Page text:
BEIJING — The schoolgirls slapped and punched their vice principal, then grabbed table legs with protruding nails and beat her unconscious. Bian Zhongyun was left slumped in a garbage cart in the Beijing high school's courtyard. She'd urinated and defecated on herself, and died with blood and spit drooling from her mouth.
On that afternoon in August 1966, Bian became an early murder victim of the Cultural Revolution, a movement that would leave millions of Chinese dead, injured or mentally broken in the decade that followed.
Although 44 years have passed since the "Red August" that unleashed the floodgates of violence in the capital and across the nation, there's never been a complete public accounting in China about what happened. Bian's killers have yet to be named.
"Even after all these decades, their crimes are still being covered up," said Wang Jingyao, 89, Bian's widower. Wang has kept the bloody, soiled clothes that Bian wore the day she was killed. He wants to know who killed his wife.
"But it's very difficult to find out in China," he said.
Unlike South Africa or Chile, which set up truth commissions to exhume painful pasts, China remains tight-lipped. The authoritarian government in Beijing has discouraged domestic attempts at critical examination of the legacy of the Cultural Revolution.
So even as analysts across the world speak of China's bright economic future, at home this August there remains a page missing from the country's past.
Observers say the reason is obvious: Mao Zedong, who fanned the flames of the Cultural Revolution out of fears that the government was growing too moderate, is the historical bedrock of the Communist Party. To delve into the destruction Mao wrought could lead to a questioning of the political system itself.
Chinese official histories acknowledge that the period was bloody and chaotic, but they give little detail about what happened, especially when it comes to individual murders. State museums often don't mention the event at all.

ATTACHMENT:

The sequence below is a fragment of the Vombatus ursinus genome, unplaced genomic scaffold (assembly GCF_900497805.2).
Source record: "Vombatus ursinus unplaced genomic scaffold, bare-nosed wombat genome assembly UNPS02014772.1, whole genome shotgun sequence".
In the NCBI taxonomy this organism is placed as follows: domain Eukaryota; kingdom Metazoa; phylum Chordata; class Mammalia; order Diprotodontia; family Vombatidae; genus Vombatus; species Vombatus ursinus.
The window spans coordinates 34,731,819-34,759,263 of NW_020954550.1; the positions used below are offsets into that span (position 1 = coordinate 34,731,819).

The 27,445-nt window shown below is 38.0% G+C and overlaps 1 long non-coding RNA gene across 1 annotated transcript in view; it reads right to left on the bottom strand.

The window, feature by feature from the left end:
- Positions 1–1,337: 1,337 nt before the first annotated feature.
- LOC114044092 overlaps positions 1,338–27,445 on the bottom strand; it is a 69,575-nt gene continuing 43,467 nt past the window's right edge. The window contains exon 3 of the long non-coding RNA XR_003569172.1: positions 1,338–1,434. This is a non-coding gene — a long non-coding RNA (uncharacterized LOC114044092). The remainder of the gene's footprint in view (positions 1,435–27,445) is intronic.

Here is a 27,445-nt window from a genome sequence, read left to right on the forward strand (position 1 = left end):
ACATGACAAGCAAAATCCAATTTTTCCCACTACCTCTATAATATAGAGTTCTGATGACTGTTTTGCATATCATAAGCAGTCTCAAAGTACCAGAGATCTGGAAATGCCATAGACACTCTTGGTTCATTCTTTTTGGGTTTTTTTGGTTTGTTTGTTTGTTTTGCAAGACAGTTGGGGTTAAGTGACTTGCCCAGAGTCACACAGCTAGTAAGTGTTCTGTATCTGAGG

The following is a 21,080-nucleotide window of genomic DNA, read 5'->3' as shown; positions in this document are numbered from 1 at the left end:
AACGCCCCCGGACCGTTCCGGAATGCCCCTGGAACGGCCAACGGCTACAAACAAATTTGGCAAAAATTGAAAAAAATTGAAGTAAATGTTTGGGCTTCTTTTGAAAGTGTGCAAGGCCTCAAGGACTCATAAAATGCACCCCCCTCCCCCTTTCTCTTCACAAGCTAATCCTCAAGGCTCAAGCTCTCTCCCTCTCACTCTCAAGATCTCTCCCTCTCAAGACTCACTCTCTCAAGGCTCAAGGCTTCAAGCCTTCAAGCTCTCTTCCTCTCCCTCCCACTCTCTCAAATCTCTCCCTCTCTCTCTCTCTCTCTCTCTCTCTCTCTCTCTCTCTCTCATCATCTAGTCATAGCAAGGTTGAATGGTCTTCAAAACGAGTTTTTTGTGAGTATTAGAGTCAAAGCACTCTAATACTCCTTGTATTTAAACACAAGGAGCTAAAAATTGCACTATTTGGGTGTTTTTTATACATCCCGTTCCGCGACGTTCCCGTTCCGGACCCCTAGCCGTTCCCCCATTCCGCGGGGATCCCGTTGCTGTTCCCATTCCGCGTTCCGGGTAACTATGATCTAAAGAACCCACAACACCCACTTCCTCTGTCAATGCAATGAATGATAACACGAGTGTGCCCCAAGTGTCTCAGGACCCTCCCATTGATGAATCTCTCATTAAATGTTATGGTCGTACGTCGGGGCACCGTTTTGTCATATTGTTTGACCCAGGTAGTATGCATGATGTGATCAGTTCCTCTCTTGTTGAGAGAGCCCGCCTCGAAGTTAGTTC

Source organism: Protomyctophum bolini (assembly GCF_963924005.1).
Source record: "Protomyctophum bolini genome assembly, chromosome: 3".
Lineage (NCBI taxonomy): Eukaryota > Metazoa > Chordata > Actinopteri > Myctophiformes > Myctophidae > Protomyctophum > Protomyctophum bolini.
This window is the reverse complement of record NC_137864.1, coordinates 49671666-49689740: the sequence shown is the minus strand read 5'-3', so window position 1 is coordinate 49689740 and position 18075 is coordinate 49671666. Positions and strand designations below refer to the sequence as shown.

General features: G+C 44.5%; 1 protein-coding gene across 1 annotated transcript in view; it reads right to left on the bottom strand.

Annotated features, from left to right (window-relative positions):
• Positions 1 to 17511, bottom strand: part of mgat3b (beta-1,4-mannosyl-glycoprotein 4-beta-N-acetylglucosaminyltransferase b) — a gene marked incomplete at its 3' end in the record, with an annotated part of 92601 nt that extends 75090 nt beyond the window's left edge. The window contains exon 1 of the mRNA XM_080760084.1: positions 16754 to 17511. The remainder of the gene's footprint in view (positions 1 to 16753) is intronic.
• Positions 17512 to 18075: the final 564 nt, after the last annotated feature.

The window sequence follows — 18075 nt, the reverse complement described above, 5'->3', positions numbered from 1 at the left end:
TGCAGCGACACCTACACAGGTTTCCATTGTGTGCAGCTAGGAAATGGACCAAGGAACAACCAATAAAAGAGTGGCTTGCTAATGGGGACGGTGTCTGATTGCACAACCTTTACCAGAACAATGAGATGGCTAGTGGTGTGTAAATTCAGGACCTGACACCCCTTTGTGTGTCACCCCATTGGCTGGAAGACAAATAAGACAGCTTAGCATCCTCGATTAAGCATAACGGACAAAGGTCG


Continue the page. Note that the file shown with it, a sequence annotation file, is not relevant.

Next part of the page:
The Cultural Revolution formally began in the spring of 1966 with notifications at the Politburo, but the wider bloodshed began that August after Mao, dissatisfied with the government for not acting boldly enough, urged more radical action. Red Guard units attacked those with "bad class backgrounds" with impunity, universities were shut down and millions were sent to the countryside to do manual labor.
Other leaders later took the blame for the chaos, starting with the "Gang of Four," which included Mao's wife, but veneration of the "Great Helmsman" continued after he died in 1976.
"The Cultural Revolution changed the life of our generation completely, and it wreaked havoc on China. It was a catastrophe," said Wang Duanyang, who as a teenager led a Red Guard group in Tianjin, a city southeast of Beijing. "I feel regret. ... I have done a lot of things that you may think ridiculous and insane, but those things were done in a particular context."
Wang wrote a book that described the humiliation and beating of his school's leaders and local officials that he witnessed, and in 2007 he paid to have 1,000 copies published. In the forward he apologizes "to the people who I've hurt." He handed out the volume to friends and acquaintances, but commercial distribution wasn't an option.
"According to the Chinese government, any (unauthorized) book related to the Cultural Revolution is not allowed to be published," said Wang, whose own father, an author, was denounced as a "rightist" during the movement.
"You should ask the Chinese government," he said.